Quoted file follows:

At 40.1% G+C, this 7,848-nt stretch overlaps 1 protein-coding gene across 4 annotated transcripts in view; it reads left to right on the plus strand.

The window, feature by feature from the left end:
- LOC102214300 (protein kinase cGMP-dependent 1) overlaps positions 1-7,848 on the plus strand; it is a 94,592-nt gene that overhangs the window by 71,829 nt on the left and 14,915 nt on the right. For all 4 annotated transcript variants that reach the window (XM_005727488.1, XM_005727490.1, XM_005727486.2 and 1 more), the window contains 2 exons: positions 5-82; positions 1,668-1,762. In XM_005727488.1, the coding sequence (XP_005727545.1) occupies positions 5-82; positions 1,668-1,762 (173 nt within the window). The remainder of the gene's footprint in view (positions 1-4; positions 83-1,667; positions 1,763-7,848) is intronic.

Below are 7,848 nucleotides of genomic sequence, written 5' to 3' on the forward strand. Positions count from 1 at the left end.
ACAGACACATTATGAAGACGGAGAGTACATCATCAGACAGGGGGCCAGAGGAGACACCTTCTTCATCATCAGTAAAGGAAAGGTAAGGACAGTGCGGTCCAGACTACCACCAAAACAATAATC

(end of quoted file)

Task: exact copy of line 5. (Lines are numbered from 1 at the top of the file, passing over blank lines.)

ACAGACACATTATGAAGACGGAGAGTACATCATCAGACAGGGGGCCAGAGGAGACACCTTCTTCATCATCAGTAAAGGAAAGGTAAGGACAGTGCGGTCCAGACTACCACCAAAACAATAATC